The Full Wiki

More info on Binary File Descriptor library

Binary File Descriptor library: Wikis


Note: Many of our articles have direct quotes from sources you can cite, within the Wikipedia article! This article doesn't yet, but we're working on it! See more info or our list of citable articles.


From Wikipedia, the free encyclopedia

Binary File Descriptor library
Original author(s) Cygnus Solutions
Written in C
Type Library
License GNU General Public License

The BFD, or Binary File Descriptor library, is the GNU Project's main mechanism for the portable manipulation of object files in a variety of formats. As of 2003, it supports approximately 50 file formats for some 25 processor architectures.

BFD works by presenting a common abstract view of object files. An object file has a "header" with descriptive info; a variable number of "sections" that each have a name, some attributes, and a block of data; a symbol table; relocation entries; and so forth.

Internally, BFD translates the data from the abstract view into the details of the bit/byte layout required by the target processor and file format. Its key services include handling byte order differences, such as between a little-endian host and big-endian target, correct conversion between 32-bit and 64-bit data, and details of address arithmetic specified by relocation entries.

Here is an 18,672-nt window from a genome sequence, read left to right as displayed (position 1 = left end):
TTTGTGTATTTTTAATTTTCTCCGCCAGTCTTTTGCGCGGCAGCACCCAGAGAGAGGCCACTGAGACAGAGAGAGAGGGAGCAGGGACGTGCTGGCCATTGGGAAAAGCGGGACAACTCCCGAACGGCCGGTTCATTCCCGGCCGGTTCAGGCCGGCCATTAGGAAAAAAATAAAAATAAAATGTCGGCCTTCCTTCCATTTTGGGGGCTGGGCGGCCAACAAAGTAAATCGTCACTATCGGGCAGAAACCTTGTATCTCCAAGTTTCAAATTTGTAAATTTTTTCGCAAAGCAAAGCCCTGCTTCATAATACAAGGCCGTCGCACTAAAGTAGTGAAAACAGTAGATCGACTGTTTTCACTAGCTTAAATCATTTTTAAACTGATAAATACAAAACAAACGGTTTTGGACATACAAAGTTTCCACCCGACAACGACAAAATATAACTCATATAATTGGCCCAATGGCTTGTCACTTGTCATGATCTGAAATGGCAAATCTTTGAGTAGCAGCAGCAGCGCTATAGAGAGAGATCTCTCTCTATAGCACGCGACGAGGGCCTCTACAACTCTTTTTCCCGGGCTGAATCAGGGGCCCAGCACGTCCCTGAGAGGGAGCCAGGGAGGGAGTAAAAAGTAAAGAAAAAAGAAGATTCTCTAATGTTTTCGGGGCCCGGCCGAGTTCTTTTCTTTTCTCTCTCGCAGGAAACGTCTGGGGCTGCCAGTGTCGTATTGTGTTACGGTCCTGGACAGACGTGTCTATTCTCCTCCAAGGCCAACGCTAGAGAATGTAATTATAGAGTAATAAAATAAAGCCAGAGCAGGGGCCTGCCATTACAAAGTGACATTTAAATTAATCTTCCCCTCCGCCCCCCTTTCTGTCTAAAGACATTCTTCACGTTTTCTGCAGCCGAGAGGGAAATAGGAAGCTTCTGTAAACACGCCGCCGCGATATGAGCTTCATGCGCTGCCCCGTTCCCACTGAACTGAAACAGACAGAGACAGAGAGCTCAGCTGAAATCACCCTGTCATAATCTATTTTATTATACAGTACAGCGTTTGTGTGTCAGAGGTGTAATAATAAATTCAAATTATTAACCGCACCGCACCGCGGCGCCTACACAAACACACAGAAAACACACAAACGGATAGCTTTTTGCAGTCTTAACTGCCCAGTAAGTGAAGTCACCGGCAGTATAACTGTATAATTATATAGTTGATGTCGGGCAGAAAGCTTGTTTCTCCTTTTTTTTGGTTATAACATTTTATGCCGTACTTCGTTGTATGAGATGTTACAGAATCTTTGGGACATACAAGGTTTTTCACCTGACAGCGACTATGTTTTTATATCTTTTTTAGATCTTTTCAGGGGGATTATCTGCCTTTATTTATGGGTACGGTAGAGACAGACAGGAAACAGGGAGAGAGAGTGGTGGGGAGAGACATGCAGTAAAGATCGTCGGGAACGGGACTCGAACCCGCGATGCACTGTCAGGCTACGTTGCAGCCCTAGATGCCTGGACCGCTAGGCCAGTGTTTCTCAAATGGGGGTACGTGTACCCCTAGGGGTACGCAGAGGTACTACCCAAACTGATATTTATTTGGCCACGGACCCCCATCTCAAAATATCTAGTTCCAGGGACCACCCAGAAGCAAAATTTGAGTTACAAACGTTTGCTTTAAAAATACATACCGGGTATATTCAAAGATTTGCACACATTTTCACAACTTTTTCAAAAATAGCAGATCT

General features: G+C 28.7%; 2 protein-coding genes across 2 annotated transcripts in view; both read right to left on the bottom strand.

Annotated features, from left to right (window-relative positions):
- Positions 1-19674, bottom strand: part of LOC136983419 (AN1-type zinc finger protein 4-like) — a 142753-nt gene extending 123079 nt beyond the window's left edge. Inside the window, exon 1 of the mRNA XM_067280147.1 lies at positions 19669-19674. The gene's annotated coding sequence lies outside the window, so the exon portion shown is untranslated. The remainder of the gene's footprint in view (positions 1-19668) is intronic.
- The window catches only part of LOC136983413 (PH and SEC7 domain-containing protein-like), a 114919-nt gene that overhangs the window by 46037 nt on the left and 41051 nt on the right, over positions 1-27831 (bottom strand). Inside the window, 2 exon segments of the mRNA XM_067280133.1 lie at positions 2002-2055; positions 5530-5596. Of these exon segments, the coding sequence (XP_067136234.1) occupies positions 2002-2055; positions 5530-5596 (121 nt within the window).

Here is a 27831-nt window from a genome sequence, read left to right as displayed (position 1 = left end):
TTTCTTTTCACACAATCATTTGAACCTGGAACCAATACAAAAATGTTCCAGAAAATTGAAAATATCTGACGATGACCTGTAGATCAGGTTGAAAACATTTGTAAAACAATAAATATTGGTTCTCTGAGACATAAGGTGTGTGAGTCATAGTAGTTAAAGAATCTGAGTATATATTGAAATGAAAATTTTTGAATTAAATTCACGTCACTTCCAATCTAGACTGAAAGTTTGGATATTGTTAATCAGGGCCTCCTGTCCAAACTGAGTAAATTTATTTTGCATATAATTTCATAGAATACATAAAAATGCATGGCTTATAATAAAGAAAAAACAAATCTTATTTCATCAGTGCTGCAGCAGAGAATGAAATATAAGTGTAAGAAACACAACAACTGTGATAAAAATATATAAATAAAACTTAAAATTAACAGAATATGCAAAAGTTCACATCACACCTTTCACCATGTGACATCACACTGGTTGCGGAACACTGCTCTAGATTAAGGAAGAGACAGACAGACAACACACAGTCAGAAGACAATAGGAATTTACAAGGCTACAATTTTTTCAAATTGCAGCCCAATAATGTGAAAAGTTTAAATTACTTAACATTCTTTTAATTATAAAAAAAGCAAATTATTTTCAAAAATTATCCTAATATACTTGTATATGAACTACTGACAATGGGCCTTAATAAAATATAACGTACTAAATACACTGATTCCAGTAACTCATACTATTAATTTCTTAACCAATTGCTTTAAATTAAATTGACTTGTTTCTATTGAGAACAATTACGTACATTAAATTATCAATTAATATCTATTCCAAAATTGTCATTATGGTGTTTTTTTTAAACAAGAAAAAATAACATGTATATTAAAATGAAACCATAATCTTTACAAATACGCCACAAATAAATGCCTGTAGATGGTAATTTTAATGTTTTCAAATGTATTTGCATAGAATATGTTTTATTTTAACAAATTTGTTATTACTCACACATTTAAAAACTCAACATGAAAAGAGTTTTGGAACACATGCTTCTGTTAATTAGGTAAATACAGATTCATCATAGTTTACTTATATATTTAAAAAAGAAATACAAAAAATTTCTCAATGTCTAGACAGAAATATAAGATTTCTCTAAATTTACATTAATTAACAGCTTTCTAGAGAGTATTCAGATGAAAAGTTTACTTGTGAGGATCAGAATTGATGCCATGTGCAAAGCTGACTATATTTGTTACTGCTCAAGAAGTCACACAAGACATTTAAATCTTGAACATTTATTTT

Although BFD was originally designed to be a generic library usable by a wide variety of tools, its licensing under the GPL, and the frequent need to tinker with the API to accommodate new systems' capabilities has tended to limit its use; BFD's main clients are the GNU Assembler (GAS), GNU Linker (GLD), and other GNU Binary Utilities ("binutils") tools, and the GNU Debugger (GDB). As a result, BFD is not distributed separately, but is always included with releases of binutils and GDB. Nevertheless, BFD is a critical component in the use of GNU tools for embedded systems development.

The BFD lib can be used to read the structured data out of a Core Dump.


When David Henkel-Wallace of Cygnus Support proposed developing the library, as a way to open up new business opportunities for the company, Richard Stallman said (correctly) that it would be difficult; David's response was "BFD" (big fucking deal). This became the library name,[1] and "Binary File Descriptor" was invented later as the meaning of the letters.


  1. ^ "Binary File Descriptor Library manual — History". GNU Project. August 2007. Retrieved 2008-04-08. "The name came from a conversation David Wallace was having with Richard Stallman about the library: RMS said that it would be quite hard—David said "BFD". Stallman was right, but the name stuck."  

External links



Got something to say? Make a comment.
Your name
Your email address